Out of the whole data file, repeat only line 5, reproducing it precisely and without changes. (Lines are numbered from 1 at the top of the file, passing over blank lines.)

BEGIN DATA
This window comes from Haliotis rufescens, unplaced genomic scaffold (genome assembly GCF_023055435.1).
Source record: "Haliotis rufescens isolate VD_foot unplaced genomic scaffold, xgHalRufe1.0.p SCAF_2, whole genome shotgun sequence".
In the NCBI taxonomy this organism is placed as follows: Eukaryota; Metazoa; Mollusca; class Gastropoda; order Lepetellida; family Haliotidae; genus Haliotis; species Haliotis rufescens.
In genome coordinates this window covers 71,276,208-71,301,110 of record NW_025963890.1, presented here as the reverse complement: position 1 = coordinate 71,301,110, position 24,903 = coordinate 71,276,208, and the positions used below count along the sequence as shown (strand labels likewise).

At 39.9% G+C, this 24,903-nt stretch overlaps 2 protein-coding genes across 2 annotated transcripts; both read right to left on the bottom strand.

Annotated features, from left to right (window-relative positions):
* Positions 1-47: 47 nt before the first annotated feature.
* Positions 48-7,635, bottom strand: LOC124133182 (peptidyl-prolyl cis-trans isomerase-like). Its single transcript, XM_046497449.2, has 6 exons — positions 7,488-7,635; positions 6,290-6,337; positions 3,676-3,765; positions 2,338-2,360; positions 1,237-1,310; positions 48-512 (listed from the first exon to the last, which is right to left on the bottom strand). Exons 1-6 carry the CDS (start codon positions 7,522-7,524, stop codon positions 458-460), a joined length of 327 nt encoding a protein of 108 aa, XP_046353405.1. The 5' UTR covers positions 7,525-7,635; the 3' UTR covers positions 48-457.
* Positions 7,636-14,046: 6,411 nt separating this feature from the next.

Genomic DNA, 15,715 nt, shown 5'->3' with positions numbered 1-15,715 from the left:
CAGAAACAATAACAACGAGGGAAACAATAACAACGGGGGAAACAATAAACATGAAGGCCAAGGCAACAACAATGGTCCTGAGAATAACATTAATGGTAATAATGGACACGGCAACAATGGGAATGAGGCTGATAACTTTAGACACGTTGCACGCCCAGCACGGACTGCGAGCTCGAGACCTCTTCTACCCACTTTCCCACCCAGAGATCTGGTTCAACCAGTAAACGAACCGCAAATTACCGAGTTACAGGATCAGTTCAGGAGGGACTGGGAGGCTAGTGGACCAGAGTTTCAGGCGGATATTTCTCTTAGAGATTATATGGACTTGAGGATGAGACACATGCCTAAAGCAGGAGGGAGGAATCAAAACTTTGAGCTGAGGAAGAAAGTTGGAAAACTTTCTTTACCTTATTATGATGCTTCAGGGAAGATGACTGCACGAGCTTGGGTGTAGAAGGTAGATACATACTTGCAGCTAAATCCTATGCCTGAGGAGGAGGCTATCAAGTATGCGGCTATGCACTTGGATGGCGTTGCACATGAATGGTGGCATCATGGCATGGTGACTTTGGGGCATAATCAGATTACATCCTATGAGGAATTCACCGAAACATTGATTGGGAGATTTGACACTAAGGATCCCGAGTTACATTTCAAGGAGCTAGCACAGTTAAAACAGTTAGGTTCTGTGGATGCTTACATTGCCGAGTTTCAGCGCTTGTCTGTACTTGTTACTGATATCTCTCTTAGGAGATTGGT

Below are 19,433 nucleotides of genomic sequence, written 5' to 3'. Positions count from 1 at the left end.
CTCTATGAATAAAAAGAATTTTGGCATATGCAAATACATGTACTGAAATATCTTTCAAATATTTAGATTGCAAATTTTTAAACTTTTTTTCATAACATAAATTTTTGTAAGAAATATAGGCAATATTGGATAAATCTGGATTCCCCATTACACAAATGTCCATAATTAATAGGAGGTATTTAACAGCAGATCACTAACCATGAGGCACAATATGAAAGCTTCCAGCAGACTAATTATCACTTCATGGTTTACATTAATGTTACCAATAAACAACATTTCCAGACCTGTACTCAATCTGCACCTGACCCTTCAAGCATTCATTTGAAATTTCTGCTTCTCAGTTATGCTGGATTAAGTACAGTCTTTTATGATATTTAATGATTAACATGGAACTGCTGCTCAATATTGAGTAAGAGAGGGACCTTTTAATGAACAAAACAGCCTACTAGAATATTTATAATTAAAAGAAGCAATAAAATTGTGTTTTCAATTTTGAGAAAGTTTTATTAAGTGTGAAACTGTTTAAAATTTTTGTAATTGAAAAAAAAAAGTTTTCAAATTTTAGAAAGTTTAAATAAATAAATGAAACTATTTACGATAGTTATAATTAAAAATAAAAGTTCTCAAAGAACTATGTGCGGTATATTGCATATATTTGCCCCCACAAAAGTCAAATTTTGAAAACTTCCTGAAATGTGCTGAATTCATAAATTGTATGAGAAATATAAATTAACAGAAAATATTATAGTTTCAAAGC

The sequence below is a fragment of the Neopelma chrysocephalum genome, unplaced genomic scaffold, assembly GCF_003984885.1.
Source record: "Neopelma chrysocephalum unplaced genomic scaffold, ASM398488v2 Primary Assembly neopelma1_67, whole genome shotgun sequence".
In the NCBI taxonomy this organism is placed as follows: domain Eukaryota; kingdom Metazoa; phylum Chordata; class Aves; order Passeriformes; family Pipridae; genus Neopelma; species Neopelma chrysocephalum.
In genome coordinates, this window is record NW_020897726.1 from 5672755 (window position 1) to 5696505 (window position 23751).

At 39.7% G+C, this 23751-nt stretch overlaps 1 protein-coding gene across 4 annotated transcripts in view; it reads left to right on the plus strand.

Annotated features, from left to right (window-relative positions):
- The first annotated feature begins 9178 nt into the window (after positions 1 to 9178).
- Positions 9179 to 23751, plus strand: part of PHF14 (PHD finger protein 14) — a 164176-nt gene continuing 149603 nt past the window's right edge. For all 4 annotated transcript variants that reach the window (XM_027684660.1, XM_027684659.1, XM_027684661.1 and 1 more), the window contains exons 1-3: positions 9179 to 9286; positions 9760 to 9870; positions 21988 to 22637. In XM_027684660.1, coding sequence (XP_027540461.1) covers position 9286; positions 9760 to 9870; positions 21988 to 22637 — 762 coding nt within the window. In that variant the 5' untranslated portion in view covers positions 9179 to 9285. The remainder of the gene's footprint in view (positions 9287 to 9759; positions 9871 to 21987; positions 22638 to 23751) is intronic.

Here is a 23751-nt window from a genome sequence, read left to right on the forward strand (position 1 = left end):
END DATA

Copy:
At 39.9% G+C, this 24,903-nt stretch overlaps 2 protein-coding genes across 2 annotated transcripts; both read right to left on the bottom strand.